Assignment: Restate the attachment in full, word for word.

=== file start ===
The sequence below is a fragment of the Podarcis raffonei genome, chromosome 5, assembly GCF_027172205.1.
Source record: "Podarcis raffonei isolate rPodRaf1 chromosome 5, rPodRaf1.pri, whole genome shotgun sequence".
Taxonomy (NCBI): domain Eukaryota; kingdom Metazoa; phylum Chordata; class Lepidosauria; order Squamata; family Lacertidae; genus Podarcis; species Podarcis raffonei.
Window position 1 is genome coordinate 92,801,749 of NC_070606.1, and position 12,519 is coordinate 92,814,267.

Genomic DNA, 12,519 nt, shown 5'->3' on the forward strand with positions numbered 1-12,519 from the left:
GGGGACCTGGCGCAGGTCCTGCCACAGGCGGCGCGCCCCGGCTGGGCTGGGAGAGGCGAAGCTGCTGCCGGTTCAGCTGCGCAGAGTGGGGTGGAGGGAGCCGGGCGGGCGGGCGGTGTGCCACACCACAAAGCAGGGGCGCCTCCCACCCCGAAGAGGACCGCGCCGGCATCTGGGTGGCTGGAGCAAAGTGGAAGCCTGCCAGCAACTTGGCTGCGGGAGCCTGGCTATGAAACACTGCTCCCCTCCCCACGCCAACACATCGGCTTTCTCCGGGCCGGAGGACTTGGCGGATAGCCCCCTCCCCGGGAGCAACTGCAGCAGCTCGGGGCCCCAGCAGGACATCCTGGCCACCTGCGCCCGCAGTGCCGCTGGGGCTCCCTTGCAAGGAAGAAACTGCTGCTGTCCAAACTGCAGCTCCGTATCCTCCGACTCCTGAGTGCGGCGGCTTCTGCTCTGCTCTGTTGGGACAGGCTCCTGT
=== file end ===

The sequence below is a fragment of the Podarcis raffonei genome, chromosome 5, assembly GCF_027172205.1.
Source record: "Podarcis raffonei isolate rPodRaf1 chromosome 5, rPodRaf1.pri, whole genome shotgun sequence".
Taxonomy (NCBI): domain Eukaryota; kingdom Metazoa; phylum Chordata; class Lepidosauria; order Squamata; family Lacertidae; genus Podarcis; species Podarcis raffonei.
Window position 1 is genome coordinate 92,801,749 of NC_070606.1, and position 12,519 is coordinate 92,814,267.

Genomic DNA, 12,519 nt, shown 5'->3' on the forward strand with positions numbered 1-12,519 from the left:
GGGGACCTGGCGCAGGTCCTGCCACAGGCGGCGCGCCCCGGCTGGGCTGGGAGAGGCGAAGCTGCTGCCGGTTCAGCTGCGCAGAGTGGGGTGGAGGGAGCCGGGCGGGCGGGCGGTGTGCCACACCACAAAGCAGGGGCGCCTCCCACCCCGAAGAGGACCGCGCCGGCATCTGGGTGGCTGGAGCAAAGTGGAAGCCTGCCAGCAACTTGGCTGCGGGAGCCTGGCTATGAAACACTGCTCCCCTCCCCACGCCAACACATCGGCTTTCTCCGGGCCGGAGGACTTGGCGGATAGCCCCCTCCCCGGGAGCAACTGCAGCAGCTCGGGGCCCCAGCAGGACATCCTGGCCACCTGCGCCCGCAGTGCCGCTGGGGCTCCCTTGCAAGGAAGAAACTGCTGCTGTCCAAACTGCAGCTCCGTATCCTCCGACTCCTGAGTGCGGCGGCTTCTGCTCTGCTCTGTTGGGACAGGCTCCTGT